Mr. Mister has multiple options for controlling mosquito populations around your home. The first option is our ClearZone mosquito misting service. With this service, one of our team members will come to your home and spray outdoor areas and foliage. We spray with a 100% biodegradable solution. The solution sticks to the underside of your foliage and prevent mosquitoes for 21 days. We also treat standing water, drains, downspouts and other areas that attract mosquitoes and their eggs. The special formula also inhibits reproduction, reducing the future population of mosquitos. Our ClearZone mosquito misting service is guaranteed to provide a mosquito-free zone around your home for a full three weeks. After three weeks we will return for another treatment.

Another option for full time mosquito control is an installed mosquito misting system. The system will spray your backyard, garden, and other outdoor spaces on a regular daily schedule. Our technicians can install and automatic misting system in a home that is still under construction or an existing home. The system is almost completely hidden among your landscaping. Most pipes will run along fences or other discrete areas, keeping your misting system out of site.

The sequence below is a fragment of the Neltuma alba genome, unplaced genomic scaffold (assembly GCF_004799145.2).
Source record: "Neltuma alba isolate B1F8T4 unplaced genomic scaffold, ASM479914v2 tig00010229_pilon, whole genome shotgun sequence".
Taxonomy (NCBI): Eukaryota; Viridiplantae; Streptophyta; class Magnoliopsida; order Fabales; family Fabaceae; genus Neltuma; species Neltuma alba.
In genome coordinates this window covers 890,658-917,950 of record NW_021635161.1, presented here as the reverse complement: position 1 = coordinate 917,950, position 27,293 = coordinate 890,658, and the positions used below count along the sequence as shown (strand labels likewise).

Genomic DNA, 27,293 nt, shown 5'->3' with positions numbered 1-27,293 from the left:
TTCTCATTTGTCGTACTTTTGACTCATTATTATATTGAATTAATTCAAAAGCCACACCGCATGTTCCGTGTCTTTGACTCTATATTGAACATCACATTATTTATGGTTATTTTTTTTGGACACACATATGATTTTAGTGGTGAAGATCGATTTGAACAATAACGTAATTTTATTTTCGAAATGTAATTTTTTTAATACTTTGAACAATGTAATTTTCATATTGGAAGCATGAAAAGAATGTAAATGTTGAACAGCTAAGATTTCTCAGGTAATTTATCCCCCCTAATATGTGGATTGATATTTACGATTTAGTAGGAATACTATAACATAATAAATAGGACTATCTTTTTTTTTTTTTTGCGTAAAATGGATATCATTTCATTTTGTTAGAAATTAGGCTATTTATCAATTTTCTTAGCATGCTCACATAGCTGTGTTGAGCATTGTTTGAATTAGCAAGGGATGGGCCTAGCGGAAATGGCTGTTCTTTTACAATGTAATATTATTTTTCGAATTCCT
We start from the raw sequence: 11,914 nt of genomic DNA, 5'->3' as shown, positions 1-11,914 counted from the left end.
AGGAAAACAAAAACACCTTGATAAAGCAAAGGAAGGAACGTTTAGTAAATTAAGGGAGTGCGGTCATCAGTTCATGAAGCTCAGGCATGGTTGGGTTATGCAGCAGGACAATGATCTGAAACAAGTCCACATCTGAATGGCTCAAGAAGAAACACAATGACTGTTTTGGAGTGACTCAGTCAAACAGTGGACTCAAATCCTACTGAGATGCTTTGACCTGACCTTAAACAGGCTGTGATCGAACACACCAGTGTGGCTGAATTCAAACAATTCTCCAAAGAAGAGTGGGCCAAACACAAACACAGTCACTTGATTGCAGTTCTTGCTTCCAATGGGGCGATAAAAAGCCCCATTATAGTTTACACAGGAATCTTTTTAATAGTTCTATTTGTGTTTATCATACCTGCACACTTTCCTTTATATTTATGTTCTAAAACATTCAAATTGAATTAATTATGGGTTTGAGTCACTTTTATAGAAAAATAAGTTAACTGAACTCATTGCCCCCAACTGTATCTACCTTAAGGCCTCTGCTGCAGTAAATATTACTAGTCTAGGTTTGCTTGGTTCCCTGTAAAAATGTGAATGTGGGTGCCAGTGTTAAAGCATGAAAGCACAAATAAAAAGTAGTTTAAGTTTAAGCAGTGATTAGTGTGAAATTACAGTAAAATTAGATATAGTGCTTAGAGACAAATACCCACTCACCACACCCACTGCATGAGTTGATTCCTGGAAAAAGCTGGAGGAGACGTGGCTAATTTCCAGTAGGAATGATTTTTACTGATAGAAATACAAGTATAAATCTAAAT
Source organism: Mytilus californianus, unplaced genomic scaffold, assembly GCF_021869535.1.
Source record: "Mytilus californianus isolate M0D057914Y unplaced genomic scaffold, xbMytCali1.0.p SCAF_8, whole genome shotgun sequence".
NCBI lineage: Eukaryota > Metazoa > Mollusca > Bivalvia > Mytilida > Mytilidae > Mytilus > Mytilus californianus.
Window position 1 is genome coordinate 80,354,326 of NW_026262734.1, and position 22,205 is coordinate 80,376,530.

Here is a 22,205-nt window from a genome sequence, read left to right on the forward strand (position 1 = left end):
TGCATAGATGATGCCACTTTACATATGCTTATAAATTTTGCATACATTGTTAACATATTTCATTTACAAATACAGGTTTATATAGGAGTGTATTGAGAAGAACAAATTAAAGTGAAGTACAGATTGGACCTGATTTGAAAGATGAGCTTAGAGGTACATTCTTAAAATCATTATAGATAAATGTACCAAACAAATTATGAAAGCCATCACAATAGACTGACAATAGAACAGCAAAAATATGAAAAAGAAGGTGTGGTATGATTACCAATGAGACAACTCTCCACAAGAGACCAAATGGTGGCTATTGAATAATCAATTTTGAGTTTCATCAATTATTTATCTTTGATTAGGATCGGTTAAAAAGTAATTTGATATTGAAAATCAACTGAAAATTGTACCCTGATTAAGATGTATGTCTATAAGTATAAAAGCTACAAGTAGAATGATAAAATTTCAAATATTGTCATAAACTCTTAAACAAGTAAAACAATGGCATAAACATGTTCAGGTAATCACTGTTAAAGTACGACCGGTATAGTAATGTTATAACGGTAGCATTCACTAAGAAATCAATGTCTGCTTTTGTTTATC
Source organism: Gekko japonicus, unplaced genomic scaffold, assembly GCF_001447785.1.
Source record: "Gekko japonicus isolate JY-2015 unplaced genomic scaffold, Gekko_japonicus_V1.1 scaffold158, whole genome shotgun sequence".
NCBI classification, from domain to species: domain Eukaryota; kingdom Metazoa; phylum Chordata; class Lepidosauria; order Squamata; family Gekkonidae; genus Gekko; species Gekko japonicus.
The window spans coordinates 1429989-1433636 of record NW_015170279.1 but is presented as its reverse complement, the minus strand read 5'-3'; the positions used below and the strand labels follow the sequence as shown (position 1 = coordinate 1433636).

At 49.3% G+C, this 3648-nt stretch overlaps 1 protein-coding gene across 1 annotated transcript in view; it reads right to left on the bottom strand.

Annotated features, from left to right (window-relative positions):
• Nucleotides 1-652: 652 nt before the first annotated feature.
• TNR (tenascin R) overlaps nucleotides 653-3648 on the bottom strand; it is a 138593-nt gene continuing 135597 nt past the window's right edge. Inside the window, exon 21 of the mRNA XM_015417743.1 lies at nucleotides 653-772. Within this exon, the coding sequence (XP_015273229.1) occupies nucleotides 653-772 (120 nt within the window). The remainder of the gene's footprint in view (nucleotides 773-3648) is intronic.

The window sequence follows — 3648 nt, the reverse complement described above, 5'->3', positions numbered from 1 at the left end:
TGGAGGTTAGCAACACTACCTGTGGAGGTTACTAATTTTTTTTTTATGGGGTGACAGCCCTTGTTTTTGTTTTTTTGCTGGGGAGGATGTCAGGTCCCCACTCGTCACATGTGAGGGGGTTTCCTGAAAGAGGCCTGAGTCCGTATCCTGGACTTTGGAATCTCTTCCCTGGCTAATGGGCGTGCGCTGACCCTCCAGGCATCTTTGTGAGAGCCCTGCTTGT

The automatic misting system—both tank and tankless systems are available—will spray your yard at dawn, dusk, and evening hours. That’s when mosquitoes are most active and when other beneficial bugs, such as pollinating butterflies and bees, are least active. Our systems also come with a lifetime warranty on service and labor, so you know that you have nothing to worry about. Just ask our satisfied customers and they will tell you that our team is the best when it comes to mosquito control in and around Atlanta.

For a full list of services, click here. And be sure to contact us today to start your own personal mosquito-free zone.